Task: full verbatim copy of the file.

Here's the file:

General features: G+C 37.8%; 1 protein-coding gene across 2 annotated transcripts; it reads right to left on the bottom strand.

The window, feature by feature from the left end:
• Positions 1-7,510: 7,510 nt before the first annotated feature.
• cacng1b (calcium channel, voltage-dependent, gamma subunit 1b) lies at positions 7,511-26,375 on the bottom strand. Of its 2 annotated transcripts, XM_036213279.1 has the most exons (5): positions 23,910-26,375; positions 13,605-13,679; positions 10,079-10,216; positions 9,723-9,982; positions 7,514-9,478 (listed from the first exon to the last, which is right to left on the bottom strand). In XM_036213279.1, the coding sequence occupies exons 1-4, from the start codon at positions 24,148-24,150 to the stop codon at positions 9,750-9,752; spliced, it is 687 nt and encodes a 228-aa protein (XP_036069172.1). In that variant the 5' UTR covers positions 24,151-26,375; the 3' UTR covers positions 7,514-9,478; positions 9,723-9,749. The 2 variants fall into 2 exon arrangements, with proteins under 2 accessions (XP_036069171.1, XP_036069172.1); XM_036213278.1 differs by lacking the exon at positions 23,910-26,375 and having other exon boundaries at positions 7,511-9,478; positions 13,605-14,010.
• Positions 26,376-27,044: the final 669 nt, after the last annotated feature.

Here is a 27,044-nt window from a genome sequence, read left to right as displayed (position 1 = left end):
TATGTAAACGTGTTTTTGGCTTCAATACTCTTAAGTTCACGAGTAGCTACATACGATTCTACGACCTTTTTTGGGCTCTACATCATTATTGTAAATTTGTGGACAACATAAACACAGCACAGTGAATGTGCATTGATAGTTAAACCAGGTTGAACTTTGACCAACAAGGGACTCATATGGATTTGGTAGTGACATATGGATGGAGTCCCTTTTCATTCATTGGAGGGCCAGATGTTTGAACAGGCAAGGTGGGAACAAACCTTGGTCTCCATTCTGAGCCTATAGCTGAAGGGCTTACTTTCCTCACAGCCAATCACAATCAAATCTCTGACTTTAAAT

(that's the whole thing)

General features: G+C 37.8%; 1 protein-coding gene across 2 annotated transcripts; it reads right to left on the bottom strand.

The window, feature by feature from the left end:
• Positions 1-7,510: 7,510 nt before the first annotated feature.
• cacng1b (calcium channel, voltage-dependent, gamma subunit 1b) lies at positions 7,511-26,375 on the bottom strand. Of its 2 annotated transcripts, XM_036213279.1 has the most exons (5): positions 23,910-26,375; positions 13,605-13,679; positions 10,079-10,216; positions 9,723-9,982; positions 7,514-9,478 (listed from the first exon to the last, which is right to left on the bottom strand). In XM_036213279.1, the coding sequence occupies exons 1-4, from the start codon at positions 24,148-24,150 to the stop codon at positions 9,750-9,752; spliced, it is 687 nt and encodes a 228-aa protein (XP_036069172.1). In that variant the 5' UTR covers positions 24,151-26,375; the 3' UTR covers positions 7,514-9,478; positions 9,723-9,749. The 2 variants fall into 2 exon arrangements, with proteins under 2 accessions (XP_036069171.1, XP_036069172.1); XM_036213278.1 differs by lacking the exon at positions 23,910-26,375 and having other exon boundaries at positions 7,511-9,478; positions 13,605-14,010.
• Positions 26,376-27,044: the final 669 nt, after the last annotated feature.

Here is a 27,044-nt window from a genome sequence, read left to right as displayed (position 1 = left end):
TATGTAAACGTGTTTTTGGCTTCAATACTCTTAAGTTCACGAGTAGCTACATACGATTCTACGACCTTTTTTGGGCTCTACATCATTATTGTAAATTTGTGGACAACATAAACACAGCACAGTGAATGTGCATTGATAGTTAAACCAGGTTGAACTTTGACCAACAAGGGACTCATATGGATTTGGTAGTGACATATGGATGGAGTCCCTTTTCATTCATTGGAGGGCCAGATGTTTGAACAGGCAAGGTGGGAACAAACCTTGGTCTCCATTCTGAGCCTATAGCTGAAGGGCTTACTTTCCTCACAGCCAATCACAATCAAATCTCTGACTTTAAAT